• J. Leirich, H.-G. Bernstein, I. Gwizdek: Gymnastics on devices. Practical ideas. Volume 29, Hofmann-Verlag 2007, ISBN 978-3-7780-0291-9 .
  • Oliver Ohmann: gymnastics father Jahn and the German gymnastics festivals. Sutton, Erfurt 2008, ISBN 978-3-86680-264-3 .
  • Stefan Kern: Gymnastics for the fatherland and health. The Swiss Federal Gymnastics Association and its views on school gymnastics, voluntary preliminary lessons and club gymnastics 1900–1930. Munich 2009, ISBN 978-3-640-46240-7 .
  • Julius Bohus: Sports History. Society and sport from Mycenae to today. Munich 1986.

Web links

Commons : Gymnastics  - Collection of pictures, videos and audio files

Individual evidence

  1. ^ Julius Bohus: Sports history. 1986, pp. 105-118.
  2. One-two-three. A look back at two centuries of gymnastics and sport in Switzerland. DVD for the 175th anniversary of the Swiss Gymnastics Federation. Aarau 2007.
  3. ^ Julius Bohus: Sports history. 1986, pp. 105-118.
  4. Markwart Michler : From the history of movement therapy. In: Würzburg medical history reports. 24, 2005, p. 218.
  5. ^ Michael Krüger: Introduction to the history of physical education and sport. Schorndorf 1993; Stefan Kern: Gymnastics for the fatherland and health. Munich 2009, p. 21.
  6. ^ Arnd Krüger : Is there any sense in competition, specialization and the striving for records? The struggle between Turnen, sports and Swedish gymnastics in Germany. In: Guy Bonhomme (ed.): La place du jeu dans l'éducation. Histoire et pédagogie. FFEPGV, Paris 1989, pp. 123-140.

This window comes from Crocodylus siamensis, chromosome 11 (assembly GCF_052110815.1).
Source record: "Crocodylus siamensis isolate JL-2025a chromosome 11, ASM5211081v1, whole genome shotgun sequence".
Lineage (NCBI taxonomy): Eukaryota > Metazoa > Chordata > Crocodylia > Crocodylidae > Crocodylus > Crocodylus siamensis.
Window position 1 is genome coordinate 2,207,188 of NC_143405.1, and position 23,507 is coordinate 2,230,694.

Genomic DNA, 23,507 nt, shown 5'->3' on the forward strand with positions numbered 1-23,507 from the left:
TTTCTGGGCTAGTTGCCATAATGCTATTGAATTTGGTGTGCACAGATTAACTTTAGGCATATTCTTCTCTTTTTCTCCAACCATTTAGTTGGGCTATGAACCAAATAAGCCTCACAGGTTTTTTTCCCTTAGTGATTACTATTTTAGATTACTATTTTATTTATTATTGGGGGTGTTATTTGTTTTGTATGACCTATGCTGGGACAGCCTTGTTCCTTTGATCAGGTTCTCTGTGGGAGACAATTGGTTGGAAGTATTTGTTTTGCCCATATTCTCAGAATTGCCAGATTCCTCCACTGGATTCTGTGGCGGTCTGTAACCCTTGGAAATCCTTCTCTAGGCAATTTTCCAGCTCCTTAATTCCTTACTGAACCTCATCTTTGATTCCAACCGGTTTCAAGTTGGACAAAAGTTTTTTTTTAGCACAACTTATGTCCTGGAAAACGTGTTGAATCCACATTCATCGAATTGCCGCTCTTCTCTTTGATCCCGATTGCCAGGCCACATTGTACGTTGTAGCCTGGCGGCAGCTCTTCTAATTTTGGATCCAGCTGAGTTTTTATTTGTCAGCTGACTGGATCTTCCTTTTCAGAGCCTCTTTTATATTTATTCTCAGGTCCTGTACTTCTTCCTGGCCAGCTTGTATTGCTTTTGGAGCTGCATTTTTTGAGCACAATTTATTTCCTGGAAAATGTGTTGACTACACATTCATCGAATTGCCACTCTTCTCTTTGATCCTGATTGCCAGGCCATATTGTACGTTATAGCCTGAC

7. ^ Lutz Eichenberger: The Federal Sports Commission. Thun 1998, p. 226.
  8. cf. Julius Bohus: Sports History. 1986, p. 127.
  9. ^ Arnd Krüger: The influence of the state sport of fascist Italy on Nazi Germany. 1928-1936. In: JA Mangan, R. Small (Ed.): Sport - Culture - Society. Spon, London 1986, pp. 145-165.
  10. Arnd Krüger: "Today is Germany and tomorrow ..."? The struggle for the sense of conformity in sport in the first half of 1933. In: W. Buss, A. Krüger (Hrsg.): Sport history: maintaining tradition and changing values. Festschrift for the 75th birthday of Prof. Dr. Wilhelm Henze . (= Series of publications by the Lower Saxony Institute for Sports History. Volume 2). Mecke, Duderstadt 1985, pp. 175-196.
  11. ^ Arnd Krüger: How "Goldhagen" was the German System of Physical Education, Turnen and Sport. In: Arnd Krüger, Angela Teja, Else Trangbæk (eds.): European perspectives on the history of sport, culture and politics. Tischler, Berlin 2001, ISBN 3-922654-49-5 , pp. 82-92.
  12. Der Turnergruß (PDF; 40 kB) by Harald Braun on dtb online, accessed on February 23, 2011.